While I will work hard not to cry tomorrow Harrison, you know me as well as anyone and you know that I’m proud of my emotions and share them unconditionally with you. I will work hard not to cry because this is an exciting happy time (the mix of stuff…) and yet as I write this I have become overwhelmed with tears and the desire to hold you so tightly, to remember all that we did together, the adventures we had, the plans we made and even the things that we never quite got to…

I remember you in the hospital in Beverly, hiding in the dryer in Manchester, building walls in Rockport, sailing up to Maine, treehouses in Amherst, snakes in the kitchen, tongues on lamp-posts, your bravery leaving Amherst, a wooden boat project in the backyard, running in Chicago, and fishing in Ipswich, and I remember laughing, crying, running, playing, learning and living with you as you grew up to be the college bound adult that stands before us, and I miss you Harrison. I miss you so very much.

H - no teeth

Watching you learn and grow continues to be one of the greatest blessings and experiences of my life, so as I reflect back on all that you have given us, the lessons you have taught us and the example you will continue to be for all those blessed to be a part of your life, I wanted to share with you some guidance as you navigate this next chapter, some choices and some reminders…

Some choices – remember they’re exactly that, choices:

  • Smiling OVER scowling
  • Working for it OVER wishing for it
  • Optimism OVER pessimism
  • Owning it OVER making excuses, blaming others, complaining or gossiping
  • Being kind OVER being unkind or rude
  • Believing in your abilities OVER believing in your insecurities
  • Hugs OVER handshakes
  • Loving yourself OVER beating yourself up
  • Being your own hero OVER waiting for a hero
  • Doing what’s necessary OVER doing what’s easy
  • Living for today OVER living for someday
  • Being vulnerable OVER being perfect
  • Living with purpose OVER sleepwalking through life
  • Talking to people OVER talking about people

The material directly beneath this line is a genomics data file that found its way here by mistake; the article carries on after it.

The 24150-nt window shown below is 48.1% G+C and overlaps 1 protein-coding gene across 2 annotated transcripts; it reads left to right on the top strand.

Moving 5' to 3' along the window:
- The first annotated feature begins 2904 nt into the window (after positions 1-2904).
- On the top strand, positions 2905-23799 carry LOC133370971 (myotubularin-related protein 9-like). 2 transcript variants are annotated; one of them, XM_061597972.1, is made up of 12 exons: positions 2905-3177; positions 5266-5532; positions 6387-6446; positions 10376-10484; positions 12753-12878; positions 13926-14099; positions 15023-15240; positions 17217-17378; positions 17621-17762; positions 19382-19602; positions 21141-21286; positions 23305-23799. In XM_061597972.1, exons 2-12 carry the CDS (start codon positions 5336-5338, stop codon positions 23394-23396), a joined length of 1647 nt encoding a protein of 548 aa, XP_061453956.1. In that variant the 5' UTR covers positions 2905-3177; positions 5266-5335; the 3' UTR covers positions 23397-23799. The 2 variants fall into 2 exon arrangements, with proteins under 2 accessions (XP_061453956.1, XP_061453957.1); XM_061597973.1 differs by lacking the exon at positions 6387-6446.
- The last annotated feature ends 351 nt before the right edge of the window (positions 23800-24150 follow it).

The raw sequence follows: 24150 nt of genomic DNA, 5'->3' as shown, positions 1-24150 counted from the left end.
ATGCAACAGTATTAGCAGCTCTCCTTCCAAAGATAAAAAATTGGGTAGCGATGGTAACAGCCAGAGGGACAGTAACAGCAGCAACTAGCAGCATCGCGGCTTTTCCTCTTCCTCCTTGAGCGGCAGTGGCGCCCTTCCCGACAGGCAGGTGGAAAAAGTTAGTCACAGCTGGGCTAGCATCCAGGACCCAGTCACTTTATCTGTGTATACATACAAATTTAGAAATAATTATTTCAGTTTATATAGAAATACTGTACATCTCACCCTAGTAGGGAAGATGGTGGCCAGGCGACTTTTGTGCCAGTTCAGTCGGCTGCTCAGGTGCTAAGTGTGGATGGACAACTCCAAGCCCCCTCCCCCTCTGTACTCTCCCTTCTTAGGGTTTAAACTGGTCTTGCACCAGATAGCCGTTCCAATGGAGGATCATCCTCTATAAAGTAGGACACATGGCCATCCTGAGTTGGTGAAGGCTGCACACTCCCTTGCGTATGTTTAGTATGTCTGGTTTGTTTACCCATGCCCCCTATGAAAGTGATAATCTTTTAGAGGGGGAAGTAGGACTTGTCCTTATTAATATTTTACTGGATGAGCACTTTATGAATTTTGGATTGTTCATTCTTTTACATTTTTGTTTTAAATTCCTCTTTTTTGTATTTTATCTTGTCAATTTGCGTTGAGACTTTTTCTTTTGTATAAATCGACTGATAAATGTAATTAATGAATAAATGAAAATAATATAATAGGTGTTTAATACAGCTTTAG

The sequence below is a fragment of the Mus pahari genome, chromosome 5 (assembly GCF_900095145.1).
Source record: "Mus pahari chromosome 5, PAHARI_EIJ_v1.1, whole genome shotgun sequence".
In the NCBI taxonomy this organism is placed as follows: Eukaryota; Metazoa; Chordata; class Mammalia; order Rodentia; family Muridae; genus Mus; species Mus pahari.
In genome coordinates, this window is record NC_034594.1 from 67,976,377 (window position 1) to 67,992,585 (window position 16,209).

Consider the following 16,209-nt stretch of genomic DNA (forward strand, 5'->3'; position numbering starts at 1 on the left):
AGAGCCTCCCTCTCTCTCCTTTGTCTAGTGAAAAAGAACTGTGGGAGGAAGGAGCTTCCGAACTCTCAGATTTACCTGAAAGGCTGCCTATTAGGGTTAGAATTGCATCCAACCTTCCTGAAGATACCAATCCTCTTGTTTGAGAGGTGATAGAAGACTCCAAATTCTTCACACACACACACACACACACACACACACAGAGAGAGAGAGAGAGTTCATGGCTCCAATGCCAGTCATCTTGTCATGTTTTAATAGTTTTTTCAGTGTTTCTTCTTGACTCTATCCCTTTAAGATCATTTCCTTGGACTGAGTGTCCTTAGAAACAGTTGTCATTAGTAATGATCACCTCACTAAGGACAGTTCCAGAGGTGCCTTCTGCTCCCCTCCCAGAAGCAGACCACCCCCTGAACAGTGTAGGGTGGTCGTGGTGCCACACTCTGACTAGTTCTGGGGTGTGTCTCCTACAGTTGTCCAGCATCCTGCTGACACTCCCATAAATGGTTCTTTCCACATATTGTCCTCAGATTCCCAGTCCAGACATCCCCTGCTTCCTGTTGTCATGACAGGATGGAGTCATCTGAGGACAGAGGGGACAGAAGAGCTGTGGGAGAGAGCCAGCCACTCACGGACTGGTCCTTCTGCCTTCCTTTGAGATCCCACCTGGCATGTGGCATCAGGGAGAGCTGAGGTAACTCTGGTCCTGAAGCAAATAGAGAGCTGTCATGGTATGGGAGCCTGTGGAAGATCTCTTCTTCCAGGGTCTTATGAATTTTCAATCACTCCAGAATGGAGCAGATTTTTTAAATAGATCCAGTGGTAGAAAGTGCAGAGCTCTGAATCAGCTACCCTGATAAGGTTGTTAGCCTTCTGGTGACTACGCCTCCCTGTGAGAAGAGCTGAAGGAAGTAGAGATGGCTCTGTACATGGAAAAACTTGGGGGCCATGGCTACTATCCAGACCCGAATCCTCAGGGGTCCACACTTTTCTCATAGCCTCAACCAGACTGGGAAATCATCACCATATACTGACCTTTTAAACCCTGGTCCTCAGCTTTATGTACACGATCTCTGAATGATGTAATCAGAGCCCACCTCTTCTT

• Being happy OVER being right

Some reminders:

  1. Have goals and review them
  2. Use logic and reason AND listen to your gut and your heart
  3. Admit when you’re wrong
  4. Praise others – privately and publicly
  5. Be appreciative – say “thank you”, even better, write “thank you”
  6. Ask for help, remember that you are a work in progress
  7. Love life and let it show – be honest with your emotions and bring them with you
  8. There are no limits to what you can do – remember: “if it is to be it is up to me”
  9. You are empowered – take a risk, speak up, be brave. It’s OK if your hands shake and your voice quivers. Be brave, speak your heart.
  10. Take time for you – rest, relax, restore, and exercise
  11. People and relationships are everything – stay in touch, reach out, lift others up, help people succeed, pick people up
  12. Be mindful and take action – if you see something, say or do something.
  13. Strive for purpose, find your passion. Do what you do with love, energy, audacity and proof
  14. Remember that the small things are the big things
  15. Above all, remember that you are a work in progress, you are blessed and you are forgiven.

Harrison – you will find your own guides, reflect on your own words of wisdom, and learn your own lessons (you already have many of them under your belt…) and I know you’ll be searching for your own answers along the way at Emmanuel, but please also know that if you ever need help, advice, a shoulder to cry on, or an ear to listen, that I am always, always, always here for you.

What I have shared with you is what guides me. I work hard to live up to it every day, and every day I fall short, but that’s OK. Reaching out for advice, help and inspiration is not a sign of weakness my love, it is a sign of strength.

Time will slip by, the next chapter will end I suspect more quickly than the last.

This time is yours, you’ve earned it, give it as much as it will give you. And remember, as a wiser person than me once shared, “There is no grand prize at the end of your life, no all-expense paid trip to utopia. This is your final destination, this is your life. The prize is here, now, in every breath you take, every new friend you make, every kiss, every hug, every challenge, and every exciting piece of information you discover.”

Godspeed little man! Breathe it in, savor every sip, enjoy every moment! Oh the places you’ll go!

I love you,

Daddy


Language and Hierarchy

The language we use and the hierarchy that this supports is at the core of creating, leading, and sustaining a safe culture.

The words we use

Listening to the faculty and the future (students) at the Academy for Emerging Leaders in Patient Safety (#AELPS11) over the past three days, I have heard several comments and engaged in more than one conversation regarding hierarchy, ego, and language as barriers to safe care.

During some of these discussions I heard myself and others say things like, “Communicate down to the housekeeper” and “escalate this up to the board”. While I think these comments are made with no malicious intent, and often find myself thinking and saying these things, I firmly believe that we need to be more mindful of what this “directional” language promotes.